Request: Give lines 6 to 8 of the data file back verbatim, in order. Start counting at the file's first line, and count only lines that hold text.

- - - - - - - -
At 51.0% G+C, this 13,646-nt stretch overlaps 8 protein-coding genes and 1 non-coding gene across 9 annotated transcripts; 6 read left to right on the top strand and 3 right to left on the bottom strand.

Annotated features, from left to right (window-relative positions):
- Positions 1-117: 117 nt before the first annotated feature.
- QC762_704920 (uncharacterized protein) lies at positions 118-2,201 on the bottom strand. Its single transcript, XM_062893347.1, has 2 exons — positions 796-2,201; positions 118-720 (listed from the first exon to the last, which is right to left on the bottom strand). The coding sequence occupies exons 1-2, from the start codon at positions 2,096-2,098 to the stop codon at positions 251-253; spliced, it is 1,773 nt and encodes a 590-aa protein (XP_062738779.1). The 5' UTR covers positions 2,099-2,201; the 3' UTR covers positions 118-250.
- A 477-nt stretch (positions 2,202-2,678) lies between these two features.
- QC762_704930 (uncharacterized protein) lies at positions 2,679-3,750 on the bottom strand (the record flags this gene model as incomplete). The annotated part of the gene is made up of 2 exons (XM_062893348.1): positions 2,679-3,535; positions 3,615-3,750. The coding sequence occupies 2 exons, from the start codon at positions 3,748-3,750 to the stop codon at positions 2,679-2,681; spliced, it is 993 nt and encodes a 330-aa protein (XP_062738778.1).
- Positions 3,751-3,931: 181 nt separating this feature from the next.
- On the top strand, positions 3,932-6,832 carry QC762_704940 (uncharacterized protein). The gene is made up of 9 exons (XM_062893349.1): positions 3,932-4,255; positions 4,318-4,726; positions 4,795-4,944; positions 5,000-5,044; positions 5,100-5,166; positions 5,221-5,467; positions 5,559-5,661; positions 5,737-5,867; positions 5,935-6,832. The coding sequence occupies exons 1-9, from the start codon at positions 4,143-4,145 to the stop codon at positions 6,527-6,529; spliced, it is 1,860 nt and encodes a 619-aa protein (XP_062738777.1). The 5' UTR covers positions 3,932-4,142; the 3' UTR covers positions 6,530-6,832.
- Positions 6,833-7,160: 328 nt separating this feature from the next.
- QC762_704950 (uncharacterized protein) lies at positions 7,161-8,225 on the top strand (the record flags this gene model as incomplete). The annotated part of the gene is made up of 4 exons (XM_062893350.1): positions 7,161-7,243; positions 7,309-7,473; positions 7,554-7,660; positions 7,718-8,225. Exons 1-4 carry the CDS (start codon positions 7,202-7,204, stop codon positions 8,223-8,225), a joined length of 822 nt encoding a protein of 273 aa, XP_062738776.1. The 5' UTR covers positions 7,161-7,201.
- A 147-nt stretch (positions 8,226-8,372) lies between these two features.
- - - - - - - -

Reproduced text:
- QC762_704930 (uncharacterized protein) lies at positions 2,679-3,750 on the bottom strand (the record flags this gene model as incomplete). The annotated part of the gene is made up of 2 exons (XM_062893348.1): positions 2,679-3,535; positions 3,615-3,750. The coding sequence occupies 2 exons, from the start codon at positions 3,748-3,750 to the stop codon at positions 2,679-2,681; spliced, it is 993 nt and encodes a 330-aa protein (XP_062738778.1).
- Positions 3,751-3,931: 181 nt separating this feature from the next.
- On the top strand, positions 3,932-6,832 carry QC762_704940 (uncharacterized protein). The gene is made up of 9 exons (XM_062893349.1): positions 3,932-4,255; positions 4,318-4,726; positions 4,795-4,944; positions 5,000-5,044; positions 5,100-5,166; positions 5,221-5,467; positions 5,559-5,661; positions 5,737-5,867; positions 5,935-6,832. The coding sequence occupies exons 1-9, from the start codon at positions 4,143-4,145 to the stop codon at positions 6,527-6,529; spliced, it is 1,860 nt and encodes a 619-aa protein (XP_062738777.1). The 5' UTR covers positions 3,932-4,142; the 3' UTR covers positions 6,530-6,832.